Avoid to-do list frustration and move to a system known as the holding pen and priority list. This is the best time management tip I know, springing from more than 40 years of experience with leaders in 160 Fortune 500 companies.

Why is the holding pen and priority list best?

 

  • It is easy to learn.
  • It’s simple to use.
  • It can produce results within minutes of starting to use it.
  • It takes only five minutes a day to use.
  • It can be used in personal and professional life.
  • You’ll immediately accomplish more with increased satisfaction and little or no stress.

To learn more about the differences between a to-do list and a holding pen and priority list, let’s follow the days of two imaginary people.

Mr. Todlif’s Day

Mr. Todlif has 30 items on his to-do list at the beginning of this day, as shown in the diagram to follow.

As Mr. Todlif works through the day, he looks at the entire list frequently.

Suppose there are six things on the list that he would like to complete today. Each time he looks at these six things he generates a little motivation to complete the six. But as the day goes on, he realizes that he can only complete three. Where does the energy and motivation to complete the other three go?

This good energy and motivation turns into frustration and stress because he can’t do everything on his list. Most days, Mr. Todlif realizes that he rarely completes what he really would like to finish during the day, making his stress chronic, which is a serious productivity and health problem.

When Mr. Todlif reviews his priorities at day’s end he sees that during the day he added four more items and accomplished only three. He now has 31 items on his to-do list. If you have ever come in early, skipped lunch, worked late, and at day’s end realized your to-do list is longer now than it was at the beginning of the day, you know what Todlif feel like. (Todlif is short for To-Do-List Frustration.)

Note: Both Mr. Todlif and Mr. Satisfied both did 1, 11, and 21. Mr. Todlif used a to-do list.

Mr. Satisfied took them out of his holding pen and put them on his priority list.

Both accomplished three things with vastly different results.

Mr. Satisfied and the Holding Pen

Mr. Satisfied converts his to-do list into a holding pen. A holding pen is a place where you write all the things you want to remember and possibly do—or sometimes, later forget. You don’t have to make a decision on that right now.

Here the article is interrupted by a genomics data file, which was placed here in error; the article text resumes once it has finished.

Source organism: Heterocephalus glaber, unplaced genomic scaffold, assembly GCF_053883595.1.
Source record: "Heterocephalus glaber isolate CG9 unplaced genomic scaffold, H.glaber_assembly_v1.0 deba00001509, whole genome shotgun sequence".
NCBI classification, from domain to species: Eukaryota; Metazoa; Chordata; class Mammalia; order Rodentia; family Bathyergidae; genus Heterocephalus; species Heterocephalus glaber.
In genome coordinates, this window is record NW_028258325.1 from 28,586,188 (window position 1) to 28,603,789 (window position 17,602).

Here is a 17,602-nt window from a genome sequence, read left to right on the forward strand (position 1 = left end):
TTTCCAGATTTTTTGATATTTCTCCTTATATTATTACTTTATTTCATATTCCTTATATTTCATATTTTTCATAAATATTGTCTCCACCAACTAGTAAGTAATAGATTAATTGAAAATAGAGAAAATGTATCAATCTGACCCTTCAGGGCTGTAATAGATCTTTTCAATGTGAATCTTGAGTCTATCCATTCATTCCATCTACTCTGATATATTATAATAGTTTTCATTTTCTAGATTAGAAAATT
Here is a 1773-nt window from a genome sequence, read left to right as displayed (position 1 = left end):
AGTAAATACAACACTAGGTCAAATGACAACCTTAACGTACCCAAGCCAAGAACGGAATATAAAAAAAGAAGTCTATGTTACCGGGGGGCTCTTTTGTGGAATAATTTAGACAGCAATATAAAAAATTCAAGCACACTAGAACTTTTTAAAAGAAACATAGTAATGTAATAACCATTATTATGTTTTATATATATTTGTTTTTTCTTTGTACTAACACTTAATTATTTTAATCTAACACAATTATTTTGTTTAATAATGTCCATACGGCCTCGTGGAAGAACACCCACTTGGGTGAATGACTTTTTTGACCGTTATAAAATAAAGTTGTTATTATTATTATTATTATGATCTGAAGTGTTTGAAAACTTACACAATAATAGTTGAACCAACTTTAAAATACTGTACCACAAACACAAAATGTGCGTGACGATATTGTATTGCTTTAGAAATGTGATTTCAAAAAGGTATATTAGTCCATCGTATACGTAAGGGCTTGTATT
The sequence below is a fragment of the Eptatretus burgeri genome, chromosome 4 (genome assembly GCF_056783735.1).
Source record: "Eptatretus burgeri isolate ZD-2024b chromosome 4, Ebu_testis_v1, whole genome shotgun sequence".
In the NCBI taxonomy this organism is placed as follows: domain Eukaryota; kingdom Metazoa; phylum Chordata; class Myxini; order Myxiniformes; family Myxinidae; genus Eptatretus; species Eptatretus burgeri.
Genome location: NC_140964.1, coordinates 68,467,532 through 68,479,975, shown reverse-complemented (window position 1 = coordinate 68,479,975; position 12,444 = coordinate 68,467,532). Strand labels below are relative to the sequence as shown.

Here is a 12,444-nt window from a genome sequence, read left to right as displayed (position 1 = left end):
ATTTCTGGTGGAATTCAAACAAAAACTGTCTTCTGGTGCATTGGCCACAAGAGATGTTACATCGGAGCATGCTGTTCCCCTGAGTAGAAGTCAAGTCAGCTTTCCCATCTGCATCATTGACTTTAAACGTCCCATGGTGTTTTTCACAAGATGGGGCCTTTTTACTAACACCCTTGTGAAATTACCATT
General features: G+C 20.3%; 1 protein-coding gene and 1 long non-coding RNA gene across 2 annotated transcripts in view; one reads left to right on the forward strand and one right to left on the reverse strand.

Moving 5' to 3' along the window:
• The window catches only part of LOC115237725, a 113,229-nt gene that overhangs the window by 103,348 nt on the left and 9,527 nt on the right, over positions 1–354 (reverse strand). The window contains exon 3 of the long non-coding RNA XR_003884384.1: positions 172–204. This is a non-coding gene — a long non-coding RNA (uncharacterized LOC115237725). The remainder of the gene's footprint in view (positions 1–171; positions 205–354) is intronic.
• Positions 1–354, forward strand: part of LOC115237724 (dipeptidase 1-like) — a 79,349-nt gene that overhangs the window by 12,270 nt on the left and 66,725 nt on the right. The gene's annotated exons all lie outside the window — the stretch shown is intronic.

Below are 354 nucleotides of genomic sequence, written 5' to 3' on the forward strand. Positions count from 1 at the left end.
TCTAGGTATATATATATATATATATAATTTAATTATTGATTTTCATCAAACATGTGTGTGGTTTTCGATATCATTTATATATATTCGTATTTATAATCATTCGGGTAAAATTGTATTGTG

The holding pen has the following very important characteristics:

  • It is always immediately available, but out of sight.
  • As the name indicates, it is a holding pen—a deposit of things to do, not a list of instructions for your day.
  • Some people have a number of holding pens, for personal, business, or miscellaneous items.
  • You can also sort a holding pen by urgency: do this week, do this month, just hold, maybe never do.
  • B yusing several holding pens, you can immediately categorize items, saving future time.

How Mr. Satisfied Uses His Holding Pen

Mr. Satisfied reserves the first five minutes of the day to fill out his priorities for the day. He puts the same three things Mr. Todlif accomplished on his priority list. But here are some very significant differences:

  • He focuses only on what he can reasonably accomplish today.
  • He is not thinking of all the other things he would like to accomplish, but can’t. Stress is relieved.
  • The most important difference is at the day’s end. As Mr. Satisfied walks to his car, he checks his priority list. He says to himself, “I set and focused on just three items. I got three items done. Success again!”

Mr. Satisfied’s Double Win

 

 

 

 

 

 

As the above diagram illustrates, satisfaction does not equal accomplishment. Satisfaction is more like the ratio of accomplishment to expectations. Mr. Satisfied wins because he set on his priority list the important things that he could reasonably accomplish today. All day he can feel that he will get them done. At the end of the day he is successful. The double win is the low stress he experiences. He accomplished what he wanted to accomplish—a great feeling adding to Mr. Satisfied’s feeling of control over his time and life.

The Aha! of the Very Successful

The very successful don’t try to do everything. They are very successful because they focus on the important things. Most people can create more to do in an average day than can possibly be done.

Writing on your priority list only the important things you can accomplish today alleviates the feeling of, “Too much to do! I never get everything done!”

When you use the holding pen and priority list, you have less distraction from all the things you are not going to worry about today. As a result, you can focus your limited energy on the important things. My coaching alumni consistently tell me they accomplish more with less effort and more of the important things.

This simple five-minute habit of putting your priorities for today on a priority list that you keep in sight and the rest in the holding pen out of sight and out of mind has several positives:

  • Nothing is lost. You know where it is.
  • It is out of sight. You don’t generate motivation to do these things. No stress here.
  • With fewer things on your priority list, you consistently have the satisfaction of getting it all done.
  • When this happens day after day, you feel more satisfied in your use of time and life control.

To listen to a real Mr. Satisfied—a manager for Cisco, once a victim of todlif—who is now a very satisfied user of Aligned Thinking (the holding pen and priority list) go to: www.ssainternational.com/TeleCoaching/Testimonials/ConqueringToDoList.htm.